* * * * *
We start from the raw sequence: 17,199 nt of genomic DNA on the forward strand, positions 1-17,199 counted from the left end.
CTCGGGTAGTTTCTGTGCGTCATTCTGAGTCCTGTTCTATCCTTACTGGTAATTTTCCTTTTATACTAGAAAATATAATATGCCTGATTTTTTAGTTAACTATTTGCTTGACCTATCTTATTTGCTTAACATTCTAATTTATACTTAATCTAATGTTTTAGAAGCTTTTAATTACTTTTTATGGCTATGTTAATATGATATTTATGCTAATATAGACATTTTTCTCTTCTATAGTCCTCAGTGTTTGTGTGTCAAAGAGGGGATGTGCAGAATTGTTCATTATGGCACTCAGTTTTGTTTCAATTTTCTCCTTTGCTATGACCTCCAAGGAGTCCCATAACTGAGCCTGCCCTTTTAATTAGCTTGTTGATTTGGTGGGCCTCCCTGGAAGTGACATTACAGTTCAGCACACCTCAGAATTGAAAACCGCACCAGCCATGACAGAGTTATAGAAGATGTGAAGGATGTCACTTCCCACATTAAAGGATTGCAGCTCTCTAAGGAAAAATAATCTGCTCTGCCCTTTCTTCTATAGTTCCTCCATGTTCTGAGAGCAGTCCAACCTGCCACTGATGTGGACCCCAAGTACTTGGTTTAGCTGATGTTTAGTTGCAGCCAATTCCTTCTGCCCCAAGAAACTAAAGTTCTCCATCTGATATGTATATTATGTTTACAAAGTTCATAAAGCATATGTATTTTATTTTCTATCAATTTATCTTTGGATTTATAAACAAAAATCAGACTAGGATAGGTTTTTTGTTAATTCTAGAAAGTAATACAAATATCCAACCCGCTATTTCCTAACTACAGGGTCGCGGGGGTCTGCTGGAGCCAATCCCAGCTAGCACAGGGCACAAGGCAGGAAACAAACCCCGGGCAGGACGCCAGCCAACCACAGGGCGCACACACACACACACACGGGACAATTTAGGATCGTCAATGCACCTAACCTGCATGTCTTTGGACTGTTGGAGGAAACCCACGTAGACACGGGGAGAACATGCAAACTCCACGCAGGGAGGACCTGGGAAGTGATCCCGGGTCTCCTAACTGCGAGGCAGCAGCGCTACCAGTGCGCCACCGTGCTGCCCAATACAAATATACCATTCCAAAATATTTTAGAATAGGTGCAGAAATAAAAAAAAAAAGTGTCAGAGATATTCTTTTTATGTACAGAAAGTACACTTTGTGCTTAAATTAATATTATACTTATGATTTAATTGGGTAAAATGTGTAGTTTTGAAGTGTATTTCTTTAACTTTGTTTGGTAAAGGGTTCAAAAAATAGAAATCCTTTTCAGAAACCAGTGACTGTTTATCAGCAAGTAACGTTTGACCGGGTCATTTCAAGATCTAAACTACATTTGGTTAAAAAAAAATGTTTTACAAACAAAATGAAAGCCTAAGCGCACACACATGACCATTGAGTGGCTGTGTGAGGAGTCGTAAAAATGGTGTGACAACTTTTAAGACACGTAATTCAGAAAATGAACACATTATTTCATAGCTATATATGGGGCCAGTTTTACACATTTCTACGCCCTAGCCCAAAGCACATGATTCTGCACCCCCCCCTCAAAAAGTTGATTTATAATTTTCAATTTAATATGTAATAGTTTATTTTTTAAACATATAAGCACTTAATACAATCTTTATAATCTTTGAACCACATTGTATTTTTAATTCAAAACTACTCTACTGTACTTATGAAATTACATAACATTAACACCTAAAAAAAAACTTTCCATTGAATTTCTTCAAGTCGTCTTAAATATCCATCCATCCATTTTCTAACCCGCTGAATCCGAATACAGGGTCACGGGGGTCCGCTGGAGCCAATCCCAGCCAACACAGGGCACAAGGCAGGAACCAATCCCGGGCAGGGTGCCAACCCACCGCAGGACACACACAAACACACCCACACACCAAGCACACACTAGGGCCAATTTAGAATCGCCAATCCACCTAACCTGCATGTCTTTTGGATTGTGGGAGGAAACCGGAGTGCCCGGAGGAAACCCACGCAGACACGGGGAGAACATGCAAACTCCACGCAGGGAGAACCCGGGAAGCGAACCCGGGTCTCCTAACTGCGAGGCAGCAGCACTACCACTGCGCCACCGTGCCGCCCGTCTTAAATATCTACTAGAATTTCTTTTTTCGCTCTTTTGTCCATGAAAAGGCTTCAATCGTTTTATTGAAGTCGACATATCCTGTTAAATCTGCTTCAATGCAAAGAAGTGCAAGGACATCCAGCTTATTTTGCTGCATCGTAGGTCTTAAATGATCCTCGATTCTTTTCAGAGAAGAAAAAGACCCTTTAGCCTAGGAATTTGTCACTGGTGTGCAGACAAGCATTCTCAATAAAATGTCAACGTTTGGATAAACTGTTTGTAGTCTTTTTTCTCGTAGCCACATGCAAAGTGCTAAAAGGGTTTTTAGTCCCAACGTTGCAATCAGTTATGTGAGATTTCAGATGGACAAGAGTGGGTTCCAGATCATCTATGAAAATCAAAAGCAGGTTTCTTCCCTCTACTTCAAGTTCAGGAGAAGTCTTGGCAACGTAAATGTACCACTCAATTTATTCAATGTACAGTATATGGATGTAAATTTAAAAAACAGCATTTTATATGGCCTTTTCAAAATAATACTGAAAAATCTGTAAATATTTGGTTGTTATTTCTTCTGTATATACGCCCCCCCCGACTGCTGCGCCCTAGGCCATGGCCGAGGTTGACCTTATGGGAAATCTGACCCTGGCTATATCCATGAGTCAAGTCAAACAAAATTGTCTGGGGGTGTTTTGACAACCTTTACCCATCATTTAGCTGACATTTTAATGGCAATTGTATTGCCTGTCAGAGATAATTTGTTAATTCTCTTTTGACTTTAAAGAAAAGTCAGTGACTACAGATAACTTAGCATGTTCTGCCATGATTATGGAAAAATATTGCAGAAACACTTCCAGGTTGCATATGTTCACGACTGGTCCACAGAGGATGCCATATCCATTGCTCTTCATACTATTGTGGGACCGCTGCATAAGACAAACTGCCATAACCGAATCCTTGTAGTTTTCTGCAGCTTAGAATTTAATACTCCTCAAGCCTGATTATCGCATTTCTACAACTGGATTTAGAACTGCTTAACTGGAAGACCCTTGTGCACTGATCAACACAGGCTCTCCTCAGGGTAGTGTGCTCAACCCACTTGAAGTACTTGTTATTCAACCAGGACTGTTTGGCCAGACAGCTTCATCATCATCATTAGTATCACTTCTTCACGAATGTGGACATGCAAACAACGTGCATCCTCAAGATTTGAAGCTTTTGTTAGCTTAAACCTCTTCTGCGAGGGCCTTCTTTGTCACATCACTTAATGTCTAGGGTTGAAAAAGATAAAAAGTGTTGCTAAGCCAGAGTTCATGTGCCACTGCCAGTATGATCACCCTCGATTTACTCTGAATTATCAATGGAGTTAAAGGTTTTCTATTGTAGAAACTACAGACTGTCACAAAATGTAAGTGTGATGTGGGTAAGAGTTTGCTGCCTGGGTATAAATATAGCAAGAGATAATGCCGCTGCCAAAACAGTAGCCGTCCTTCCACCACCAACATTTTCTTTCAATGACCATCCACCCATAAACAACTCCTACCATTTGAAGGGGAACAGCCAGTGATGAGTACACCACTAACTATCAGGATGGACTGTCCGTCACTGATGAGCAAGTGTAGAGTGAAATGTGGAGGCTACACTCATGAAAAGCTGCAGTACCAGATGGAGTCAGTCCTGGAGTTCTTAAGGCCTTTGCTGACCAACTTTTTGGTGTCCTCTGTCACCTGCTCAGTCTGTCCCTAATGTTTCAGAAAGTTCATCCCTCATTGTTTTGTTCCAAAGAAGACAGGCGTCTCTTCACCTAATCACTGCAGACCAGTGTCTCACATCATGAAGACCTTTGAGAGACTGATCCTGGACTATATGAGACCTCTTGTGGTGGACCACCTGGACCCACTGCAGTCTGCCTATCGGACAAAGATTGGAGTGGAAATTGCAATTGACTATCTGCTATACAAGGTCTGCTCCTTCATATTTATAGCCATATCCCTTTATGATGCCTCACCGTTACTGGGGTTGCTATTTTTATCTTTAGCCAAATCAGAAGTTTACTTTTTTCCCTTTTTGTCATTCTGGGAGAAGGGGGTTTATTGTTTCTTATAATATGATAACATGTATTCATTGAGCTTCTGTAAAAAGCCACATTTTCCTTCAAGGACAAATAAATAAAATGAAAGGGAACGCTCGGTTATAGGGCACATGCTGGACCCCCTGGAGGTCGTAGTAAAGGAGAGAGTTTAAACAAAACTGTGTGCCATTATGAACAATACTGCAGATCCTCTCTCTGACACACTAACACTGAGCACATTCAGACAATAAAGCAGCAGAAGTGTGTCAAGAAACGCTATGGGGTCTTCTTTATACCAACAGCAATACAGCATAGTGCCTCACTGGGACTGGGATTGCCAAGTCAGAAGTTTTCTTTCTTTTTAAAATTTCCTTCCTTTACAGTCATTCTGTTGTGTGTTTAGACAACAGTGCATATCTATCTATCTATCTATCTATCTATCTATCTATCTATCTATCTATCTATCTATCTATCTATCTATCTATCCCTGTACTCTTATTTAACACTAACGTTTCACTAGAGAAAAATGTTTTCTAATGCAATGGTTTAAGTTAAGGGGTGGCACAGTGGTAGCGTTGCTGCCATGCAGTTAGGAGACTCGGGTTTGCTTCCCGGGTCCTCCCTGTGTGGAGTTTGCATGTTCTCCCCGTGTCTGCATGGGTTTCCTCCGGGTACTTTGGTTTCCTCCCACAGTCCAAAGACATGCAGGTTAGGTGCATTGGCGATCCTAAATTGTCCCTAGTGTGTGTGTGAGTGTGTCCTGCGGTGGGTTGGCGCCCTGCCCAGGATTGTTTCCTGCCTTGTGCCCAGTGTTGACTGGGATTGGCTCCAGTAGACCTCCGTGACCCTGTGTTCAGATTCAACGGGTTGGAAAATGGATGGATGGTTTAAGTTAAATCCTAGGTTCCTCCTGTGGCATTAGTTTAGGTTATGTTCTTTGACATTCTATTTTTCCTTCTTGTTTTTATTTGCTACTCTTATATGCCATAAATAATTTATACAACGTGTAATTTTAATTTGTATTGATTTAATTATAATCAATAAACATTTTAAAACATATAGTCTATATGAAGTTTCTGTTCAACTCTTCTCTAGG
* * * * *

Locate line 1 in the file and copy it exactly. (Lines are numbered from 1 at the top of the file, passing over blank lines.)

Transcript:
We start from the raw sequence: 17,199 nt of genomic DNA on the forward strand, positions 1-17,199 counted from the left end.